Friday, July 30, 2010

Volkswagen's Greener Vehicles

Volkswagen is the largest automaker in Europe, and a leader in cleaner diesel technology and fuel-efficient gas engines. Now Volkswagen is putting its automotive genius to work developing hybrid and fully electric cars.

Volkswagen is investing heavily in the US as part of its plan to become the world's biggest carmaker by 2018. New greener vehicles are also part of Volkswagen's global strategy.

Volkswagen is slated to globally launch four electric cars in 2013. The new Up blue-e-motion is a city specialist, the Golf blue-e-motion is an 85 kW car that has a range of 150 kilometers, and the Jetta blue-e-motion. The Lavida blue-e-motion will launch in China.

Volkswagen wants to take electric mobility mainstream so that it can be the market leader by 2018. This is consistent with the German governments initiative to put one million electric vehicles on the roads by 2020. As stated by Prof. Dr. Martin Winterkorn, Chairman of the Board of Management of Volkswagen, governments must ensure that these vehicles are powered by renewable energy.

“Future electric cars give us enormous opportunities for reshaping mobility to be even more sustainable. When it comes to the environment, however, we must ensure that the energy used to operate these electric cars is produced from renewable sources. Since automotive manufacturers do not have any influence on the types of power plants that are built, the federal government must ensure that eco-friendly energy sources are utilised. Only then will we experience a genuine transition to a new era,” Winterkorn said.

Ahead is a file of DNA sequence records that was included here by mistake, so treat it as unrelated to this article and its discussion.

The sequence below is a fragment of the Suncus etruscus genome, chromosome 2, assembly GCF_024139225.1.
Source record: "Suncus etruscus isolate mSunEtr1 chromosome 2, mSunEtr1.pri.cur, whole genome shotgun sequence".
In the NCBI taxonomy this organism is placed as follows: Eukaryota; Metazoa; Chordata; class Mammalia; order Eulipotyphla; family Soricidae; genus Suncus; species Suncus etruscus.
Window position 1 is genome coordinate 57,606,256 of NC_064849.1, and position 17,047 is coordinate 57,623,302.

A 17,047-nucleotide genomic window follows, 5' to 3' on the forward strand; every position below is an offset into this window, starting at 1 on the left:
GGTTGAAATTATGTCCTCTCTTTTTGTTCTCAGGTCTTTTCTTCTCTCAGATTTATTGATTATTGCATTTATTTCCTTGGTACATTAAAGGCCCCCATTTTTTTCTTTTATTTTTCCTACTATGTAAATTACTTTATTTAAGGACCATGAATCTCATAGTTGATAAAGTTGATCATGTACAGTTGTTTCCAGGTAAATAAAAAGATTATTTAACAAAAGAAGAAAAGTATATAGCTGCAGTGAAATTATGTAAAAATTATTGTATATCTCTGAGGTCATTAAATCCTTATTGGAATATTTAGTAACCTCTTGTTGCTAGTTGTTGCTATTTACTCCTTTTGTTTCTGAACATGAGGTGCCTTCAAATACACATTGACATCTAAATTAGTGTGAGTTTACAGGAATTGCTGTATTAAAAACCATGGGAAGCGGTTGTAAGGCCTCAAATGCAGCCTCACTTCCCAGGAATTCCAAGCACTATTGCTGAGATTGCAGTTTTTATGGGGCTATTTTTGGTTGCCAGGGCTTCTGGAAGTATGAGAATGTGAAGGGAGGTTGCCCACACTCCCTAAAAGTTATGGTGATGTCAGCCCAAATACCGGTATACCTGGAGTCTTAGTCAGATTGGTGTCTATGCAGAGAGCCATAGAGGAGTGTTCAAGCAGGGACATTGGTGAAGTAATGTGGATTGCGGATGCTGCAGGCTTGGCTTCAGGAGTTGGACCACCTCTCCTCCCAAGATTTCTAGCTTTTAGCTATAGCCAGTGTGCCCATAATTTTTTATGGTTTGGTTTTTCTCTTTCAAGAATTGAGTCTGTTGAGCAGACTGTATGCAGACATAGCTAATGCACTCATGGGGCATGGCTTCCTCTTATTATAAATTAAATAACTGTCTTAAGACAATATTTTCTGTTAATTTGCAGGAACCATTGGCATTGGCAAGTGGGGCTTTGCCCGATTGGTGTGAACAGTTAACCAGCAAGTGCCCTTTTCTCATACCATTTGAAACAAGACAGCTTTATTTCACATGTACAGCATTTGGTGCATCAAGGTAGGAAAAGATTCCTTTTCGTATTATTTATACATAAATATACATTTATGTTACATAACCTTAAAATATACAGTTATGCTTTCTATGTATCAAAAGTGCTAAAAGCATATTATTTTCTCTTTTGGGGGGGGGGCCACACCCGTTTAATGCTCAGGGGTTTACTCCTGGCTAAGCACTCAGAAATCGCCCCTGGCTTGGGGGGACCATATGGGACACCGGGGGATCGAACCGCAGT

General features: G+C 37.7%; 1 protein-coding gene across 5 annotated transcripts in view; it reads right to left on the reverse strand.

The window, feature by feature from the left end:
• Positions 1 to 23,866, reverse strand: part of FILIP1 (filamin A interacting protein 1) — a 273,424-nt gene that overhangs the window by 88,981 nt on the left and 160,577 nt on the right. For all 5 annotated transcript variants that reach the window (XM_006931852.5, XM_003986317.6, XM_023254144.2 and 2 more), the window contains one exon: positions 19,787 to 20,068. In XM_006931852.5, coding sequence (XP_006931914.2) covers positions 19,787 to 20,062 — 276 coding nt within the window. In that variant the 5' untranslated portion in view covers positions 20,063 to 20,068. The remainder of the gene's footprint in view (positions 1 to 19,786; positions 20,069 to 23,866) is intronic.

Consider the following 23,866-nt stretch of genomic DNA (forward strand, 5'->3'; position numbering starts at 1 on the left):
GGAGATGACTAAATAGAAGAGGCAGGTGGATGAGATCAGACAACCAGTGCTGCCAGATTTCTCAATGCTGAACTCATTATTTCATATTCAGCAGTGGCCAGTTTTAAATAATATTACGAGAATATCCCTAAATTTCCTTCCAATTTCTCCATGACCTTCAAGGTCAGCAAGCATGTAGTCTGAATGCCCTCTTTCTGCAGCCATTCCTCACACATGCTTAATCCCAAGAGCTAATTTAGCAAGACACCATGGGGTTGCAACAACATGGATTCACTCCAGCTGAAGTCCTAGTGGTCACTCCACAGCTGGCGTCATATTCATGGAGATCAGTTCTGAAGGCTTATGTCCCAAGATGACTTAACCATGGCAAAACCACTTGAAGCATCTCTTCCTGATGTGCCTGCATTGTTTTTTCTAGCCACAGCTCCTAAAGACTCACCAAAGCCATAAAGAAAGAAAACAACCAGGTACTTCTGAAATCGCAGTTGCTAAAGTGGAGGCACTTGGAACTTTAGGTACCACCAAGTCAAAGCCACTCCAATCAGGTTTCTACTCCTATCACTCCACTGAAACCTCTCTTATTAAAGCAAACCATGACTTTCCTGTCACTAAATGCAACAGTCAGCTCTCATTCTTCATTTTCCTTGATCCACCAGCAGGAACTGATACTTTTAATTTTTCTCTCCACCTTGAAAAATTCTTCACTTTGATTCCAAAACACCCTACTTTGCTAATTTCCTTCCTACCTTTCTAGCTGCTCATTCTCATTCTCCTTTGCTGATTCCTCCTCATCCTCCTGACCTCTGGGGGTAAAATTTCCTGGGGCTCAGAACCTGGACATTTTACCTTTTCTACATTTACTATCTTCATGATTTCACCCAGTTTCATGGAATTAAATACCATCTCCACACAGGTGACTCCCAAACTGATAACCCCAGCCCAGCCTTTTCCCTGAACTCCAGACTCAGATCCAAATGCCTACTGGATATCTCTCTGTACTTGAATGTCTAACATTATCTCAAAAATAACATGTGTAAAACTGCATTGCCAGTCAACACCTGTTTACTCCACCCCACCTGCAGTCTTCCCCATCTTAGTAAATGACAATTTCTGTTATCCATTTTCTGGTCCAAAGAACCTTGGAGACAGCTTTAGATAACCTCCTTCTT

Volkswagen is accelerating production of its hybrid models, including the new Touareg Hybrid which is already on the market. A hybrid version of the Jetta debuts in 2012, then in 2013 more new hybrids will be introduced, including the E-Up!, Golf Hybrid and Passat Hybrid. It will begin a trial fleet of all-electric E-Golf cars next year, at present they have a maximum range of 93 miles on a single charge.

Volkswagen will continue its development work on advanced and extremely efficient gas, diesel and natural gas engines, because a wide variety of drive technologies will coexist into the future.

VW's Electronics Research Lab is working on battery technology for electric cars as well as electronic driver assistance systems. Batteries still need to get smaller, lighter and cheaper. In total, Volkswagen spends more than 5 billion euros (£4.25bn) a year on research and development.

"I am deeply convinced Volkswagen will play a key role in electrifying the automotive world," Winterkorn recently told reporters.

Volkswagen will lead European efforts to mass-produce electric cars and although they do not have the hybrid and EV experience of the Japanese, analysts expect the German carmaker will be a serious competitor.

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